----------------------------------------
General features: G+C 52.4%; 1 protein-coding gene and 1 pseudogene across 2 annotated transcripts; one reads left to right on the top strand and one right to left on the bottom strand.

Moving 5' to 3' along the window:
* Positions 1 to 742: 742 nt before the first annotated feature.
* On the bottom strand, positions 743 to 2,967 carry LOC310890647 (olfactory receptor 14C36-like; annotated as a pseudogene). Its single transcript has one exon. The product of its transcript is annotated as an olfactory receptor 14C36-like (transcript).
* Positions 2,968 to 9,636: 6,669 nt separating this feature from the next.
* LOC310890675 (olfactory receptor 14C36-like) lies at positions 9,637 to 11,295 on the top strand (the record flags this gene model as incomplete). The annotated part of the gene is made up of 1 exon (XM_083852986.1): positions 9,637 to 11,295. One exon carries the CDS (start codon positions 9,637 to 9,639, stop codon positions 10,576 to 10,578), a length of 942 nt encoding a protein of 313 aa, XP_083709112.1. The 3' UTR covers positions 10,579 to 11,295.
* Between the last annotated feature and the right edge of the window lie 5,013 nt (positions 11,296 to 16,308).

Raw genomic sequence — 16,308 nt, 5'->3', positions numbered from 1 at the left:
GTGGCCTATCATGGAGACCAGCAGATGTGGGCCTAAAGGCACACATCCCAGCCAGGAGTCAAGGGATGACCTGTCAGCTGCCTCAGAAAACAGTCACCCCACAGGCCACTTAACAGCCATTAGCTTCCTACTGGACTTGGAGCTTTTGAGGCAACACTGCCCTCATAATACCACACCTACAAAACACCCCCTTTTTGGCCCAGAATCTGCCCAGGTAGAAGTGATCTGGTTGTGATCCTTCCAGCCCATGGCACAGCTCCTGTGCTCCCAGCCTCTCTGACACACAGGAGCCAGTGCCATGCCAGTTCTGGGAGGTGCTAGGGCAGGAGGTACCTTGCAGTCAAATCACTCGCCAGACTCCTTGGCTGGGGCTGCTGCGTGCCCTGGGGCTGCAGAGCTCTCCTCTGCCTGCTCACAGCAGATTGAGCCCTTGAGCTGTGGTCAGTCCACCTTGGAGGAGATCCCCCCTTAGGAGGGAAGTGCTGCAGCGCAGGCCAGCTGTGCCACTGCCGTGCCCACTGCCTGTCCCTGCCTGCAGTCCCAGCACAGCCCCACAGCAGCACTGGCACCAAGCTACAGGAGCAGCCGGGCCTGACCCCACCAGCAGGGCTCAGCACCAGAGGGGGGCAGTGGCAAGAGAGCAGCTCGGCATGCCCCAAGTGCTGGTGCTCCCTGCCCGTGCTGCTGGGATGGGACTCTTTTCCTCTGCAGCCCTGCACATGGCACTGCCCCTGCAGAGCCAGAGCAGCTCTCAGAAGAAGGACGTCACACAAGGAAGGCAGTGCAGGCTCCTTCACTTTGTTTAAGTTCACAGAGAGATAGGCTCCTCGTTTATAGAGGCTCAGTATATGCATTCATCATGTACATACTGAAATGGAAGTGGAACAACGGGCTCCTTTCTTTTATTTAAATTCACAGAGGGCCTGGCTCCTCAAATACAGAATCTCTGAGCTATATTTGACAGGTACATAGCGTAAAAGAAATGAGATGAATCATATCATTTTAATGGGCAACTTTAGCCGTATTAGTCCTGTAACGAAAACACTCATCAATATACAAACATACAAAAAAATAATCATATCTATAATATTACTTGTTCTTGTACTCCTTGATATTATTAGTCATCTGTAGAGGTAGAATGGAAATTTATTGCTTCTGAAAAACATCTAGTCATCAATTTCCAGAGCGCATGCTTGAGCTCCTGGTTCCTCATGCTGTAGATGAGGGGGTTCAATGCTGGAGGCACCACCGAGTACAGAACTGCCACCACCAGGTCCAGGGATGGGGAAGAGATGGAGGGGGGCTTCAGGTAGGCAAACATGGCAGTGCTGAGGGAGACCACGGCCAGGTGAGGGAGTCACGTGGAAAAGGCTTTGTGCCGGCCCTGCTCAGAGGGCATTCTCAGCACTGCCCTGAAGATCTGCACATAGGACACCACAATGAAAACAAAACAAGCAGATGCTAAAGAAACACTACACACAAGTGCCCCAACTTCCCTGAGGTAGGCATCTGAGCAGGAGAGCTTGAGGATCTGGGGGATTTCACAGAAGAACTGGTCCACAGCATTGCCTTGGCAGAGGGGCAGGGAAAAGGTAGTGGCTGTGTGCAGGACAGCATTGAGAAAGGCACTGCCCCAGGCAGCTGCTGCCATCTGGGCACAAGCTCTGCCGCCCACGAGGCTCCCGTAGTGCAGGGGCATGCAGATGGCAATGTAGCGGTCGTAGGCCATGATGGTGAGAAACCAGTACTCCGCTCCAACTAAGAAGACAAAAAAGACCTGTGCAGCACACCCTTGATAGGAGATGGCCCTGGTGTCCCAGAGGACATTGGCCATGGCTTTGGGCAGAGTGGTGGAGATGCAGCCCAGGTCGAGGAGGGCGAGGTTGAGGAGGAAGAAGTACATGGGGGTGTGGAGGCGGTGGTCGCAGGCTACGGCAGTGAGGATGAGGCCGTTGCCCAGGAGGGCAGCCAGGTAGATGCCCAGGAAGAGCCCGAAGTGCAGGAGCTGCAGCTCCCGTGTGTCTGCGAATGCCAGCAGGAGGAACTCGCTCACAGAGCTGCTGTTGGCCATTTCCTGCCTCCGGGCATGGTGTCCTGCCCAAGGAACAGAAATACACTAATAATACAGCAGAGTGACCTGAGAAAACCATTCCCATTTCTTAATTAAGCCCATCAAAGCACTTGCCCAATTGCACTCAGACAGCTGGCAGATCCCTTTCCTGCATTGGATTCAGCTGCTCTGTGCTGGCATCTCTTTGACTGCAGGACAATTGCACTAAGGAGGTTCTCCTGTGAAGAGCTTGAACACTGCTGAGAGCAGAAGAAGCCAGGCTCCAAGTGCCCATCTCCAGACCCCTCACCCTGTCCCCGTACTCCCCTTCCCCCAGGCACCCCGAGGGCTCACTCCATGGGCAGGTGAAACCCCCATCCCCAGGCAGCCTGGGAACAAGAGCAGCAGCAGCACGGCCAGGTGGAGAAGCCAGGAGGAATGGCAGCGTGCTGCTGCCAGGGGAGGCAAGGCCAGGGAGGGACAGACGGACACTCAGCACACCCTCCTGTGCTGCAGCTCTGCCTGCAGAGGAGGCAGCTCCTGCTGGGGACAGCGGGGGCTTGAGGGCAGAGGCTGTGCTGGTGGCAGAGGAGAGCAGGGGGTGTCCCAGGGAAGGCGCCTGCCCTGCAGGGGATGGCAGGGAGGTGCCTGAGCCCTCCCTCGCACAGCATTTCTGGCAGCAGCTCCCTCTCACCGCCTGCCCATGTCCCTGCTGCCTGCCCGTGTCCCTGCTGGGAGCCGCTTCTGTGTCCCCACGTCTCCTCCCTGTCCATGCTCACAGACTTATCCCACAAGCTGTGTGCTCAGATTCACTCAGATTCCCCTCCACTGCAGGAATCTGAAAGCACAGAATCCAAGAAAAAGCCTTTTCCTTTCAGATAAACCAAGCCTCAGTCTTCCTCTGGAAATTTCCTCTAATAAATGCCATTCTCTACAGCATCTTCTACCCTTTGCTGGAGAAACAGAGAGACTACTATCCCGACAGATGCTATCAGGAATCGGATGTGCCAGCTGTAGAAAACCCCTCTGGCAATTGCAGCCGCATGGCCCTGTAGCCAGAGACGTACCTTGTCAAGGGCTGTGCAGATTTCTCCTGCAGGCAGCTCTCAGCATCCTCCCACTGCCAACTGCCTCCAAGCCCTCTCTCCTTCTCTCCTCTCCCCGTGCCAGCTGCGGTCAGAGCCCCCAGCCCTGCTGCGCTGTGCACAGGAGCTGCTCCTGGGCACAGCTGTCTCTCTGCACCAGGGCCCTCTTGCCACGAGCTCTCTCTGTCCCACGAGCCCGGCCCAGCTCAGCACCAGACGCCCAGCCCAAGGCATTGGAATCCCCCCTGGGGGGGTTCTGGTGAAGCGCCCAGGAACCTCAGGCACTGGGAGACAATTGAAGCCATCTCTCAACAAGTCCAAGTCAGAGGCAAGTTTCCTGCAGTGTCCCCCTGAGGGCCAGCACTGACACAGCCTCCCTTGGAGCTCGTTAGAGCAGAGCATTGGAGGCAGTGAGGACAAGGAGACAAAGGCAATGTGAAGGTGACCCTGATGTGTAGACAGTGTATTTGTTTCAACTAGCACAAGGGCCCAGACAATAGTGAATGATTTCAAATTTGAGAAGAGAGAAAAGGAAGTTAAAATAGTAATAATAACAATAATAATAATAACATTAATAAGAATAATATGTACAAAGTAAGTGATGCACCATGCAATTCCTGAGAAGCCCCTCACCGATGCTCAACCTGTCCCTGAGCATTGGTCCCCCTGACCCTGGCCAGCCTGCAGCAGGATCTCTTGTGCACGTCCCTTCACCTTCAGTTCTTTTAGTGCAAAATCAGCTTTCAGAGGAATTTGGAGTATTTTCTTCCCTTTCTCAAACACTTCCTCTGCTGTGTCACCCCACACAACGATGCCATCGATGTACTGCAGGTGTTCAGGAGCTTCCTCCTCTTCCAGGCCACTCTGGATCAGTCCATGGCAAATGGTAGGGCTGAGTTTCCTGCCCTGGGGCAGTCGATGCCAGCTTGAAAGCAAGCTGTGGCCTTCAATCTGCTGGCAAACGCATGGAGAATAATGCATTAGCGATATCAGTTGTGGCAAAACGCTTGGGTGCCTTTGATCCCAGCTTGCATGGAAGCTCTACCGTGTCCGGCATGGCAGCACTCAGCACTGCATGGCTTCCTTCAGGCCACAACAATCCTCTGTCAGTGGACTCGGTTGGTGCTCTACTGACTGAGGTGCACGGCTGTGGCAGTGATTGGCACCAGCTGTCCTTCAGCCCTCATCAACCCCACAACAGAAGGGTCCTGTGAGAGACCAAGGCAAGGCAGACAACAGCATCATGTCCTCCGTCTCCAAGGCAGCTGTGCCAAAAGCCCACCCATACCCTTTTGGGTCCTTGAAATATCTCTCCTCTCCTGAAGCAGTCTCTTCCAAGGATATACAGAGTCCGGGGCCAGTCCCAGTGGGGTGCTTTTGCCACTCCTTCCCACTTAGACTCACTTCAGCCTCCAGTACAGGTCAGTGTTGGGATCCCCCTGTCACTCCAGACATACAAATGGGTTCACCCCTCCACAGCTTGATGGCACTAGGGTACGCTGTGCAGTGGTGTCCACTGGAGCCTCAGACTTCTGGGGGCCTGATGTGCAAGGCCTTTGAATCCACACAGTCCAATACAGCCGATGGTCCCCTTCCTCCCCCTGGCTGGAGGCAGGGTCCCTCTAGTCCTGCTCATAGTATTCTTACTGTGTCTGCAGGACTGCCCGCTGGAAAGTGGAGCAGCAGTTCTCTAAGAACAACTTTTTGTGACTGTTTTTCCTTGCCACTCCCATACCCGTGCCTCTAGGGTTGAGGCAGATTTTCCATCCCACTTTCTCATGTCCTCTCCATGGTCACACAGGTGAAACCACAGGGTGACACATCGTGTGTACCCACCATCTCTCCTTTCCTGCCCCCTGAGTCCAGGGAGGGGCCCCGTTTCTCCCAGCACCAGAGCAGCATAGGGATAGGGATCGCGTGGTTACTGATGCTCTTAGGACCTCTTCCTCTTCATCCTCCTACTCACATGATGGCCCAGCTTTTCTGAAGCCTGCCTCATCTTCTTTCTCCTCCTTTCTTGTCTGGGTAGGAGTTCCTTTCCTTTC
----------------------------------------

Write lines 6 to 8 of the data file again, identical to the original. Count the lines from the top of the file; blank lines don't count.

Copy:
* LOC310890675 (olfactory receptor 14C36-like) lies at positions 9,637 to 11,295 on the top strand (the record flags this gene model as incomplete). The annotated part of the gene is made up of 1 exon (XM_083852986.1): positions 9,637 to 11,295. One exon carries the CDS (start codon positions 9,637 to 9,639, stop codon positions 10,576 to 10,578), a length of 942 nt encoding a protein of 313 aa, XP_083709112.1. The 3' UTR covers positions 10,579 to 11,295.
* Between the last annotated feature and the right edge of the window lie 5,013 nt (positions 11,296 to 16,308).

Raw genomic sequence — 16,308 nt, 5'->3', positions numbered from 1 at the left: